ECON 220 Labor Economics Course Guide
This course explores how labor markets operate and how institutions shape labor market performance and outcomes from a theoretical and empirical perspective. Students will become familiar with the theories and methods used by labor economists and will have the opportunity to apply them to topics of interest and current events. We will also discuss historical and institutional forces that have shaped the modern American workplace and workforce. Topics to be covered include, but are not limited to, labor supply, labor demand, wage determination, human capital, wage inequality, mobility, discrimination, unions, labor discipline, unemployment and bargaining power, unemployment insurance, employment insecurity, and full employment policies.
Assessable Learning Objectives
Recommended Teaching Methodology
The primary objective in teaching this class is to engage students in critical thinking about labor economics, from not only a theoretical perspective, but also from an empirical and applied perspective. The latter approach opens the door to discussions and assignments that deal with policy implications.
The primary method of teaching will likely stress interactive lecture and class discussion. Presentations should clarify and amplify text material, providing students with the opportunity to engage in discussion regarding course topics. Instructors should seek to limit the amount of lecturing in the traditional sense, where text material is repeated in a different format.
Recommended Assessment Measures
Regular assessment serves at least four objectives within this course. First, assessment provides feedback to students on their achievement and shortcomings while a course is underway. Second, assessment may provide an incentive for students to actively engage and study course material. Third, assessment is the process by which student evaluation is quantified for purposes of course grades. Finally, assessment provides feedback to the faculty on student achievement of course objectives. Design of assessment measures for the course should satisfy each of these objectives.
Statement of Expectations
Students should expect that the average weekly workload in this course would be three hours in class plus a minimum of six hours of reading, studying, and assignment preparation. It is expected that students address issues of theory and policy with equal vigor.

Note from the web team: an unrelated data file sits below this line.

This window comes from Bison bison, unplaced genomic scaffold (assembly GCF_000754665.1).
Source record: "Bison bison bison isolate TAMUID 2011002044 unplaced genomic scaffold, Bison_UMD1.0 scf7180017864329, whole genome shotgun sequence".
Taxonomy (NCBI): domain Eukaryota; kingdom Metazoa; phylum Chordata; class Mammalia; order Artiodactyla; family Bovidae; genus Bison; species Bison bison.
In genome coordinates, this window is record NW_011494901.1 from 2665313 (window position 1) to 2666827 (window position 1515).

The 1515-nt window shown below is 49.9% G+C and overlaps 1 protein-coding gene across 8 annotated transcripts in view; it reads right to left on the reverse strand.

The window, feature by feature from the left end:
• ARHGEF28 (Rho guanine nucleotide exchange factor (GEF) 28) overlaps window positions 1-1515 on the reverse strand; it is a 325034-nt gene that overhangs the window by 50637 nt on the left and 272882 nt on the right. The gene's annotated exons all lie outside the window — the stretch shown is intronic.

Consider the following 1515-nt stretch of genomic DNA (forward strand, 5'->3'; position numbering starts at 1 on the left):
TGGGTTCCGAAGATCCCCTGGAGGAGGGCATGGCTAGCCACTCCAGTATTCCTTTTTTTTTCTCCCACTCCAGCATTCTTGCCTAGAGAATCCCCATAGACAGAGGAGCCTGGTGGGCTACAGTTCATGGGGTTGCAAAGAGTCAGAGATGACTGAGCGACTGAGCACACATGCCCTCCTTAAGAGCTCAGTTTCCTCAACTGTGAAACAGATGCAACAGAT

The material covered in this course is not easy—economics is inherently difficult, especially in a very competitive environment. Most of the learning that will take place will not happen in the classroom. Students should understand that most learning takes place when they are working on the material outside of class, when they are reading, thinking critically, analyzing, and applying concepts and techniques. The amount that students learn and the level of skill that is developed will be directly related to the amount of effort that is expended. Classes are opportunities to discuss and apply the material, and to develop communication and leadership skills. They are also opportunities for professors to provide insight, to help students attain understanding, and for the evaluation of performance.
Prerequisite Knowledge and Skills
The most important prerequisites are an interest in the subject, a willingness to commit the necessary resources in terms of time and intellectual effort, and a desire to actively participate in the learning process. The formal prerequisite is ECON 101. This course will require a challenging mix of analytic, writing, and oral communication skills. Students should be prepared to deal extensively with the graphs, algebraic concepts, and detailed technical language. Students having concerns about their level of preparation should see their instructor.
Institutional Mechanism for Providing Feedback for Continuous Quality Improvement
Individual professors teaching this course will evaluate each student based on course objectives. Performance assessments will be summarized and reported to the department head or a designate, with separate assessments for relevant learning outcomes. Performance assessments from multiple sections and professors will be compiled into a single comparative report. This report will be utilized for periodic evaluation of ECON 102. The fundamental objective of reviewing student outcomes across course sections is to provide regular feedback for improving instructional effectiveness.